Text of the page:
In my personal experience and in talking to many other autistic adults, I’ve found that the experience of defaulting to compliance scripts – yes, okay, whatever you want is fine – is incredibly common for autistic people no matter what our ages, cognitive abilities, communication abilities, education levels, or work experiences may be. Everyone I have talked to about this, including myself, has had the experience of agreeing to something – or being too afraid to refuse something – that caused us direct harm. Not just once or a few times, but repeatedly throughout our lives.

For this reason alone (though there are many other good reasons as well) it’s of crucial importance that behavior based compliance training not be central to the way we parent, teach, or offer therapy to autistic children. Because of the way it leaves them vulnerable to harm, not only as children, but for the rest of their lives.

For this reason we should endeavor, as early as possible, to teach children that they have the ability to truly consent or refuse to do anything. That they have a right to body autonomy even when it inconveniences or frustrates us. That their needs, opinions, and their desires all matter and are counted as important.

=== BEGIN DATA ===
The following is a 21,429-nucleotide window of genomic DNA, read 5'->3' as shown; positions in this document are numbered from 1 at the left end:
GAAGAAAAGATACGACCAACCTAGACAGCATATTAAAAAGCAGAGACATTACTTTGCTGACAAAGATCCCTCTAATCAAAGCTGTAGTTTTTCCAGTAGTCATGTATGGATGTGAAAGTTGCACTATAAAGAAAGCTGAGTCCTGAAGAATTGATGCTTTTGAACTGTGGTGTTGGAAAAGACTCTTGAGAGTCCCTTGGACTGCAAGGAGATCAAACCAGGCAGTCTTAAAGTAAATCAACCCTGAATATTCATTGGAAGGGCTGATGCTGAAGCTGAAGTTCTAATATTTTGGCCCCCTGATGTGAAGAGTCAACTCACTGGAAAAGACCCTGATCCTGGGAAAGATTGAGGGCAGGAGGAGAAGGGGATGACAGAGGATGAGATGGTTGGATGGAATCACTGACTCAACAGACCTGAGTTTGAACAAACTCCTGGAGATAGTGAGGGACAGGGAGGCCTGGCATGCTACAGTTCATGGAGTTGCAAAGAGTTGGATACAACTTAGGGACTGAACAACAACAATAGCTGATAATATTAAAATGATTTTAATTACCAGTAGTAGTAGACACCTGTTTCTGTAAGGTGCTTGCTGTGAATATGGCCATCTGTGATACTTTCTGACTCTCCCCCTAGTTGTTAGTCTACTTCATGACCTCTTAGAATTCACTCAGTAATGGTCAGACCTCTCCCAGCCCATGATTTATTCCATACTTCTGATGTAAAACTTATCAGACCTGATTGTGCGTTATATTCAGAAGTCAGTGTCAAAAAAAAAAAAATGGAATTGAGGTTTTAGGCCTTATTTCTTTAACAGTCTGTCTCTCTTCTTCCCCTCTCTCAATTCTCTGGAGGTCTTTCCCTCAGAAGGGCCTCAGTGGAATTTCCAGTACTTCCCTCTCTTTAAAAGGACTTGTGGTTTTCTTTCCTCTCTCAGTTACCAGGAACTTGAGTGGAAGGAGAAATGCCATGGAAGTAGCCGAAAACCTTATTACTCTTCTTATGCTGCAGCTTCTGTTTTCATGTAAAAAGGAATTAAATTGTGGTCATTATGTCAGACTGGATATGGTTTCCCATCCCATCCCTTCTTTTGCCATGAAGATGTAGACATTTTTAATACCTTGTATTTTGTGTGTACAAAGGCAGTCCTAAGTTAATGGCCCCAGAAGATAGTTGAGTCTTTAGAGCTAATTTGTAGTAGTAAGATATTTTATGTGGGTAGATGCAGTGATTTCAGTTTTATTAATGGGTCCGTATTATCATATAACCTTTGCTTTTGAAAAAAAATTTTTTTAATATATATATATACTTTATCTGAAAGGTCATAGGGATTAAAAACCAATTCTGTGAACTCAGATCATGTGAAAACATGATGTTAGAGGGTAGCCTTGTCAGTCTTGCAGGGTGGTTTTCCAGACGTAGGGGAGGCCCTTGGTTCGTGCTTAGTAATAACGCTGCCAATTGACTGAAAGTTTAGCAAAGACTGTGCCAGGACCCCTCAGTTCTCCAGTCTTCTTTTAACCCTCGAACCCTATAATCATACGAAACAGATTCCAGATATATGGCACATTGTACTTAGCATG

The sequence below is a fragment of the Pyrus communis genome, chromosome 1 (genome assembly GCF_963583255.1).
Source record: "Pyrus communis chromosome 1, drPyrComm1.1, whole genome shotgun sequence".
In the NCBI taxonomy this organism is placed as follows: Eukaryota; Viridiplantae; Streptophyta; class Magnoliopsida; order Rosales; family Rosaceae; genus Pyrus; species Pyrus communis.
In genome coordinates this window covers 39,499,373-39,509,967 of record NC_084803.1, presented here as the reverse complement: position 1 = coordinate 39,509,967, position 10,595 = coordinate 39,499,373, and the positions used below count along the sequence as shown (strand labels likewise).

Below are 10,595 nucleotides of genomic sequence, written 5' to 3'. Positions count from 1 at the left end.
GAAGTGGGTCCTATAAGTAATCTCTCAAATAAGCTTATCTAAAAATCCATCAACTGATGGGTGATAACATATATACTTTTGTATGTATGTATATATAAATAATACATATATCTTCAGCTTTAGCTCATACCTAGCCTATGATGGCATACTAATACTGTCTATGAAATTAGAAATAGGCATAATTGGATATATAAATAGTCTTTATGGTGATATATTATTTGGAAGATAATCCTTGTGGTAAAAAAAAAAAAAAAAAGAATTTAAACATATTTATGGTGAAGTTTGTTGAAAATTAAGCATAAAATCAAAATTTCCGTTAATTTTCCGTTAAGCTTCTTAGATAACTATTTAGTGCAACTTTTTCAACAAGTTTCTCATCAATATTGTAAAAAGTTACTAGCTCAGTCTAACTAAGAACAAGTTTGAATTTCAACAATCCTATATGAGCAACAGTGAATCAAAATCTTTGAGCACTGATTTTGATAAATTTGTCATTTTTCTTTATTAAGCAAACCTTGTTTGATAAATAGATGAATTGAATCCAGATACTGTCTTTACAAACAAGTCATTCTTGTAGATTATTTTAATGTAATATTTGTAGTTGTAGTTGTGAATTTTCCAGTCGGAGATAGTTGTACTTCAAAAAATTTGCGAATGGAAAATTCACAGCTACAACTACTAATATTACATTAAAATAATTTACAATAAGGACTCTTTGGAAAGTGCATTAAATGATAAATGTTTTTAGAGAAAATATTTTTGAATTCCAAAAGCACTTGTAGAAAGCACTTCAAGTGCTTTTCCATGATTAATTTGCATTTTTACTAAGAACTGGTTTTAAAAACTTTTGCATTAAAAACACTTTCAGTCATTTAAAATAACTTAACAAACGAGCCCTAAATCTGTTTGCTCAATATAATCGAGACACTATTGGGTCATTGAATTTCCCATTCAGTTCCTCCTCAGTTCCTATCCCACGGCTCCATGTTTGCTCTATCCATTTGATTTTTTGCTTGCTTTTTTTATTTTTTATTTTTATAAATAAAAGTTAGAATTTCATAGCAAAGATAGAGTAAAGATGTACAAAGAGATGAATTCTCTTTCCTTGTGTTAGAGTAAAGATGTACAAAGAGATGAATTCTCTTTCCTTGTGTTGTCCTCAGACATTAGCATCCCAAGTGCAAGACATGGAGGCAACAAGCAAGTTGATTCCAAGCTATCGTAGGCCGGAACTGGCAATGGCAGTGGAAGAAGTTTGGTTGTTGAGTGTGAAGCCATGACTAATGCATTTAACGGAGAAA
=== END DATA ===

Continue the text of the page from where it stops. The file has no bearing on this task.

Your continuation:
We should give them scripts they can use in place of compliance scripts, when they aren’t sure what to do.

  • No thank you
  • I’ll think about it
  • I don’t like that
  • I don’t want to
  • I can’t do that
  • NO

And also encourage nonverbal expressions of refusal such as turning away, shaking their head, leaving the room, vocalizing in protest, and so on.

As we support them in their learning and personal development, we should strengthen, not dampen, their ability to express NO – it may be one of the most useful tools they will ever have.

(header image is the text “The Importance of No / Meg Murry/ FB/RespectfullyConnected” on a white circle over a yellow background. Above the text is an orange triangle with an exclamation point inside.)

4 replies
  1. Aleda
    Aleda says:

    As a mature adult on the spectrum I can attest to the truth of this. I was raised to be completely compliant & have silently suffered on the job bullying, spousal violence, agreeing to take on excessive responsibilities at work & in the community, and accepting refusals of accommodation. I had no idea it was possible to say no. Thanks for this insight.

  2. Amy
    Amy says:

    I’ve read this four times in the last twelve hours because it means so much to me. This is absolutely my experience and reading this makes me feel seen and believed for the first time in 41 years. This exactly this is a central seed of so many of my struggles.


Trackbacks & Pingbacks

  1. […] While we’re on the topic, here’s an article by Respectfully Connected on why compliance training sucks […]

  2. […] I believe that Autistic children should be helped to understand that this is their information to share, or not, as they feel comfortable. Autistic children, like all children, need to learn to trust their instincts about people and situations, which includes not giving people all the information they’re asked for if they don’t feel comfortable doing so. […]